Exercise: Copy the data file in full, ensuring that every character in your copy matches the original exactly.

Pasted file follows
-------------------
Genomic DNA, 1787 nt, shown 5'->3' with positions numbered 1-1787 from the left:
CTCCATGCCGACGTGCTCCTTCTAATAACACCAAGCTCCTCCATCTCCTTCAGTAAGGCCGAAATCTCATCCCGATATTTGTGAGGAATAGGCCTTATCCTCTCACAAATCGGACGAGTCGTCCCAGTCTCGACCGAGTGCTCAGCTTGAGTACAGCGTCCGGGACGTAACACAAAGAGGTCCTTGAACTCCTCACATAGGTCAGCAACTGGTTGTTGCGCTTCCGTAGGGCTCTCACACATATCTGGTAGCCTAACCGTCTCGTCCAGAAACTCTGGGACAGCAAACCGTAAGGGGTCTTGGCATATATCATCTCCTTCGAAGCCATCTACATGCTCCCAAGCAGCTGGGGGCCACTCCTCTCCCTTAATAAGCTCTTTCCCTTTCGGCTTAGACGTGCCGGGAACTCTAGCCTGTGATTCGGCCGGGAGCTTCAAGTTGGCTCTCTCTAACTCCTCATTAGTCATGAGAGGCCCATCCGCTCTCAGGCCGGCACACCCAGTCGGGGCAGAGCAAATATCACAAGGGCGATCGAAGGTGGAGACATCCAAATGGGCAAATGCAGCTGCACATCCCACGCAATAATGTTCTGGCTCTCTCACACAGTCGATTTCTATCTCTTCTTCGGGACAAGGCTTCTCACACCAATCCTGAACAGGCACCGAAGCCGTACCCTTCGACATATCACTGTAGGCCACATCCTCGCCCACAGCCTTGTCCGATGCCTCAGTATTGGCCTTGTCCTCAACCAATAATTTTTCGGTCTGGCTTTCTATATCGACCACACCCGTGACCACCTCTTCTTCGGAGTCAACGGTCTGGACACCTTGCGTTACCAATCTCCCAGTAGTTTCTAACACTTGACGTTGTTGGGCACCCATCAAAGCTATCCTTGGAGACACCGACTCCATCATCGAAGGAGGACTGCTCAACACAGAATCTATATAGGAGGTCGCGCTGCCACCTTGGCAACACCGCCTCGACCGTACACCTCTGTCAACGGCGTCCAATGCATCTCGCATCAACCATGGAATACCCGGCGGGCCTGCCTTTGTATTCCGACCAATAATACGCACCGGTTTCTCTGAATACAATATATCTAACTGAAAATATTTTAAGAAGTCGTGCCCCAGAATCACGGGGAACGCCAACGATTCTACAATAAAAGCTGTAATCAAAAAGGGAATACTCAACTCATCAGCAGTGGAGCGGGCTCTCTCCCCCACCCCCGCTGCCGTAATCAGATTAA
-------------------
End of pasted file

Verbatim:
Genomic DNA, 1787 nt, shown 5'->3' with positions numbered 1-1787 from the left:
CTCCATGCCGACGTGCTCCTTCTAATAACACCAAGCTCCTCCATCTCCTTCAGTAAGGCCGAAATCTCATCCCGATATTTGTGAGGAATAGGCCTTATCCTCTCACAAATCGGACGAGTCGTCCCAGTCTCGACCGAGTGCTCAGCTTGAGTACAGCGTCCGGGACGTAACACAAAGAGGTCCTTGAACTCCTCACATAGGTCAGCAACTGGTTGTTGCGCTTCCGTAGGGCTCTCACACATATCTGGTAGCCTAACCGTCTCGTCCAGAAACTCTGGGACAGCAAACCGTAAGGGGTCTTGGCATATATCATCTCCTTCGAAGCCATCTACATGCTCCCAAGCAGCTGGGGGCCACTCCTCTCCCTTAATAAGCTCTTTCCCTTTCGGCTTAGACGTGCCGGGAACTCTAGCCTGTGATTCGGCCGGGAGCTTCAAGTTGGCTCTCTCTAACTCCTCATTAGTCATGAGAGGCCCATCCGCTCTCAGGCCGGCACACCCAGTCGGGGCAGAGCAAATATCACAAGGGCGATCGAAGGTGGAGACATCCAAATGGGCAAATGCAGCTGCACATCCCACGCAATAATGTTCTGGCTCTCTCACACAGTCGATTTCTATCTCTTCTTCGGGACAAGGCTTCTCACACCAATCCTGAACAGGCACCGAAGCCGTACCCTTCGACATATCACTGTAGGCCACATCCTCGCCCACAGCCTTGTCCGATGCCTCAGTATTGGCCTTGTCCTCAACCAATAATTTTTCGGTCTGGCTTTCTATATCGACCACACCCGTGACCACCTCTTCTTCGGAGTCAACGGTCTGGACACCTTGCGTTACCAATCTCCCAGTAGTTTCTAACACTTGACGTTGTTGGGCACCCATCAAAGCTATCCTTGGAGACACCGACTCCATCATCGAAGGAGGACTGCTCAACACAGAATCTATATAGGAGGTCGCGCTGCCACCTTGGCAACACCGCCTCGACCGTACACCTCTGTCAACGGCGTCCAATGCATCTCGCATCAACCATGGAATACCCGGCGGGCCTGCCTTTGTATTCCGACCAATAATACGCACCGGTTTCTCTGAATACAATATATCTAACTGAAAATATTTTAAGAAGTCGTGCCCCAGAATCACGGGGAACGCCAACGATTCTACAATAAAAGCTGTAATCAAAAAGGGAATACTCAACTCATCAGCAGTGGAGCGGGCTCTCTCCCCCACCCCCGCTGCCGTAATCAGATTAA